School Bus Fleet

Photo courtesy of Heraeus Sensor Technology USA

The exhaust from diesel school buses can pose a serious risk to children's health, according to a leading global technology group which specializes in the manufacture of high-tech sensors for automotive and other applications.

The warning was recently issued by Heraeus Sensor Technology USA as a public service initiative aimed at educating parents and caregivers of the dangers of diesel exhaust pollutants to children's respiratory health.

"Some people have called school bus emissions the other secondhand smoke because, if a bus is not functioning properly, there's some real serious emissions that can cause some problems for young kids," explained Heraeus' Product Manager, Bob Gliniecki. "I think it's a concern that may be off the radar of a lot of parents."

According to Delaware Department of Education statistics, which Heraeus cited to emphasize the scope of the problem, more than 135,000 students were transported over 19 million miles by 1,800 licensed school buses during the 2016-17 school year.

"Even in a state as small as Delaware, 19 million miles? That's amazing," Gliniecki reacted. "That's a lot of driving in Delaware. I think it indicates how much time kids are spending on a bus."

Gliniecki pointed out that children are susceptible to diesel emissions from buses and other sources of transportation because their lungs are not fully formed and they breathe 50 percent more air per pound of body weight than adults.

"Everybody has seen, at one time, the soot coming out of the tailpipe in a school bus, [but] that's actually not the most dangerous [pollutant]. Those are the big particles," he clarified. "The danger [is] the small particles. They penetrate into the lungs deeper and more efficiently."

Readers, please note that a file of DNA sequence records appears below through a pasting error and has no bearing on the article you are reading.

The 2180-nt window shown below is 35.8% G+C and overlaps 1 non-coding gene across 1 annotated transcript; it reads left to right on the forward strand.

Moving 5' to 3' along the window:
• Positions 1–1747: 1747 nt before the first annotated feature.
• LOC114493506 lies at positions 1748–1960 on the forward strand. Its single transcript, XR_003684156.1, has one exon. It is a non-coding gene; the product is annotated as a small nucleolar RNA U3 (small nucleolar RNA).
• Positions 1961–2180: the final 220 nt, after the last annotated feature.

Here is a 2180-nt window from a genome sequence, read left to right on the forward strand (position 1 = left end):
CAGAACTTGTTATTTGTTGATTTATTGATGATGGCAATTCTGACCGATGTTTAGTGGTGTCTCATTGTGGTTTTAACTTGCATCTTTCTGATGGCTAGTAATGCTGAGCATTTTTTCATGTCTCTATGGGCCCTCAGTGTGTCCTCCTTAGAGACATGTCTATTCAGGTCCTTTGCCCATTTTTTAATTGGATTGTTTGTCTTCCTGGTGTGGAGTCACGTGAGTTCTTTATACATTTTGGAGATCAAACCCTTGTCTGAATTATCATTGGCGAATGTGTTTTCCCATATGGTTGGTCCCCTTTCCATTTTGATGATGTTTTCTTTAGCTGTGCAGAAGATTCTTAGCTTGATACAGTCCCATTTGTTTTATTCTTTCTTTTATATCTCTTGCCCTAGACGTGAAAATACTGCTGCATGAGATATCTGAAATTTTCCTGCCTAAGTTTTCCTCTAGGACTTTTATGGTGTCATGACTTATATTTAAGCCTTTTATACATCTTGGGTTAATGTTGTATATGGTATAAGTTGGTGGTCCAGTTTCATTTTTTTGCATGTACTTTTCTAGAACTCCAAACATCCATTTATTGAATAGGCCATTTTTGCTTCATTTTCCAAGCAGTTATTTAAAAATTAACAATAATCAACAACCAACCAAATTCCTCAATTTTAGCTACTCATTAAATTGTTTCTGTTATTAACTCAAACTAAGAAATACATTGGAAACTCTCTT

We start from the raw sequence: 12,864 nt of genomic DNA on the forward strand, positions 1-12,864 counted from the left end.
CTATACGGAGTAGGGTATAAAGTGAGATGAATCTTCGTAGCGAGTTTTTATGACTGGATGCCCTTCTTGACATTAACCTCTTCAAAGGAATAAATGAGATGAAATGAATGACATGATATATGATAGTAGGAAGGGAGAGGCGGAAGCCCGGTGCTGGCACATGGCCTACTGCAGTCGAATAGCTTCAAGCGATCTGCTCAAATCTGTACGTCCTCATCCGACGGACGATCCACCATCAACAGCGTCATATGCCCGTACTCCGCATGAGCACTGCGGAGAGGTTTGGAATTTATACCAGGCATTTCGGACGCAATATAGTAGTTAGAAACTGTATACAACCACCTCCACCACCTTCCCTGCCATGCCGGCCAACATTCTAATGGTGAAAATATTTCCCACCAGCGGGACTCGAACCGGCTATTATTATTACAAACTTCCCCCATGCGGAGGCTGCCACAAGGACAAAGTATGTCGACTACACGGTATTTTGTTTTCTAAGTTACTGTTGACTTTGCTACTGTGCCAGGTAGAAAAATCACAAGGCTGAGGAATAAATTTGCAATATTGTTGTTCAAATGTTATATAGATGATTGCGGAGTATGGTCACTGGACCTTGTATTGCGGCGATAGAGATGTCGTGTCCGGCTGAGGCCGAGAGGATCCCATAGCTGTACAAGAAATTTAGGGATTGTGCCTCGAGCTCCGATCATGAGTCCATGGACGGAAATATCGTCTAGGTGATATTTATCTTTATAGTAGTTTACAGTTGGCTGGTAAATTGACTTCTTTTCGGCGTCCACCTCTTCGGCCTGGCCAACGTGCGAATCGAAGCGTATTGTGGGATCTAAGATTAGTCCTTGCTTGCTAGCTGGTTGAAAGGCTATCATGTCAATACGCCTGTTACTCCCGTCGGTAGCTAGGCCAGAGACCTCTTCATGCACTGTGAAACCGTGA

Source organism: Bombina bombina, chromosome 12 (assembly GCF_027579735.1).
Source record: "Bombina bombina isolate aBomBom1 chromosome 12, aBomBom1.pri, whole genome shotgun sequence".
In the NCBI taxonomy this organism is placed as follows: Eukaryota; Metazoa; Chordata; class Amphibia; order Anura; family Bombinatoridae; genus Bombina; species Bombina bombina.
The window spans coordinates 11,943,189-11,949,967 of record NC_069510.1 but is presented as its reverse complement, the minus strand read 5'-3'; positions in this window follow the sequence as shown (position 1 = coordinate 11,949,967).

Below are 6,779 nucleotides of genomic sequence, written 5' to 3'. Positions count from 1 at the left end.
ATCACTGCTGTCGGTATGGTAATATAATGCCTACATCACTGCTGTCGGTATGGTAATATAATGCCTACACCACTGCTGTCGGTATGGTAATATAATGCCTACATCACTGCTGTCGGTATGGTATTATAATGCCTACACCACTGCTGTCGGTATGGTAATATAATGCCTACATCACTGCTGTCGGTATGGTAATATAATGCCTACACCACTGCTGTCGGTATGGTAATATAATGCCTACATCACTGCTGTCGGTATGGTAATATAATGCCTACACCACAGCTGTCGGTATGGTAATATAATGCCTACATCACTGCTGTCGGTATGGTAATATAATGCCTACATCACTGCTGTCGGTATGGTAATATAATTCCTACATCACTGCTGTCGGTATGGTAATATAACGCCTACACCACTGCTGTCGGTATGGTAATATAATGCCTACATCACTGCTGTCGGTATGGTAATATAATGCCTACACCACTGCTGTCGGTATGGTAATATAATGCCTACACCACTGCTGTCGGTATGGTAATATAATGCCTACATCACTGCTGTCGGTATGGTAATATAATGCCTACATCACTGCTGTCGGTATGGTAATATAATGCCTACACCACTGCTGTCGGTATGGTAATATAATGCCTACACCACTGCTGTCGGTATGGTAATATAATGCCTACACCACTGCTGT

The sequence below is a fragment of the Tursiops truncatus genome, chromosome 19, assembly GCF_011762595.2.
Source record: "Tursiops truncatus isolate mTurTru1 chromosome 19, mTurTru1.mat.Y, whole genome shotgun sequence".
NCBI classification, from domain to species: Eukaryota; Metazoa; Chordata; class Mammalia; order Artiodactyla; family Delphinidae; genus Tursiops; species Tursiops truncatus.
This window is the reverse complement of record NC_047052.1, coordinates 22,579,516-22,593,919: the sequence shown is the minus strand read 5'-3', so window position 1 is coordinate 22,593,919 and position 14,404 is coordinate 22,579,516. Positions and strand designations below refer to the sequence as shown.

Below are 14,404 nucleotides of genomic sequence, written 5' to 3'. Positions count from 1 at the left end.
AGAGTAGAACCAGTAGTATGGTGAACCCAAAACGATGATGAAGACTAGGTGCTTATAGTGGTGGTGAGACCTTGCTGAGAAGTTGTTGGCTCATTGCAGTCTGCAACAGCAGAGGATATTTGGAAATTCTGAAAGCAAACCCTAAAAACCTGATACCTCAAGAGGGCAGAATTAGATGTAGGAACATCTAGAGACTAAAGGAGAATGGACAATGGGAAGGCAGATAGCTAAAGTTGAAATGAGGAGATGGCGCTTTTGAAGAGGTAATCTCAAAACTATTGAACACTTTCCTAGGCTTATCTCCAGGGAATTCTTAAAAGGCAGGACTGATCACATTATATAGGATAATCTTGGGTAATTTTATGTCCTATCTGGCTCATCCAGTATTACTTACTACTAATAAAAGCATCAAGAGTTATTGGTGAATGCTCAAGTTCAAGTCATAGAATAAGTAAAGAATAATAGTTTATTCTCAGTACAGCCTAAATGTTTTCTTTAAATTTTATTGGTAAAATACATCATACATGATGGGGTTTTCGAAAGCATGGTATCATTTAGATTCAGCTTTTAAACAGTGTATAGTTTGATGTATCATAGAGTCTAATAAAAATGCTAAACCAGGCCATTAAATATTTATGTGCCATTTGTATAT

School Bus Tailpipe

Photo courtesy of Heraeus Sensor Technology USA

Factor in a phenomenon known as "self-pollution," in which emissions from the exhaust pipe can seep back into the bus cabin through tiny openings, and a child is then exposed to yet another dose of harmful exposure.

Today, federal regulations require emissions control systems in modern, or late model, school buses. Heraeus' line of high temperature sensors, which can withstand up to 850° C (1562° F), have served as the solution for public and private transportation companies.

"We have one now that can go up to 1000° C," shared Gliniecki. "And the main function is to measure the temperature in the exhaust system to ensure proper operation of the emission control systems"

However, the real danger resides with an older bus which has not been retired from its fleet. Although it should be retrofitted, with assistance from government-funded or privately funded programs, a parent has no assurance that it has.

"It's a leap of faith when you put your kid on a bus and someone else is driving [him] around on a vehicle that you're not sure about," acknowledged Gliniecki, a former school board president. "I'm sure most [school] districts are doing the right thing but I just urge parents to go to the [school board] meetings and ask questions about safety, about  everything.  Parents have the right."

The practical advice suggested for parents when inquiring with their child's school include:

  • Assert your rights--A parent has every right to request and review a district's contract with a transportation provider or transportation manager. Of the information to request includes the physical condition of the buses, the age of the fleet, inspection records, maintenance schedules, repair history, and even driving records of the bus operators.
  • Insist school buses and school districts obey Delaware's No Idling law--Studies have shown that idling significantly increases self-pollution within the bus.
  • Request school district plans for fleet management--Replacing or retrofitting older buses with better emissions-controlling technology enables school districts to directly address diesel pollution. Although budget constraints often delay capital expenditures, an informed and engaged parental coalition virtually guarantees that those investments remain a high priority.

"It's just good to get the information," Gliniecki concluded. "And any good school board, or administrator, will appreciate the questions and respond in a positive way."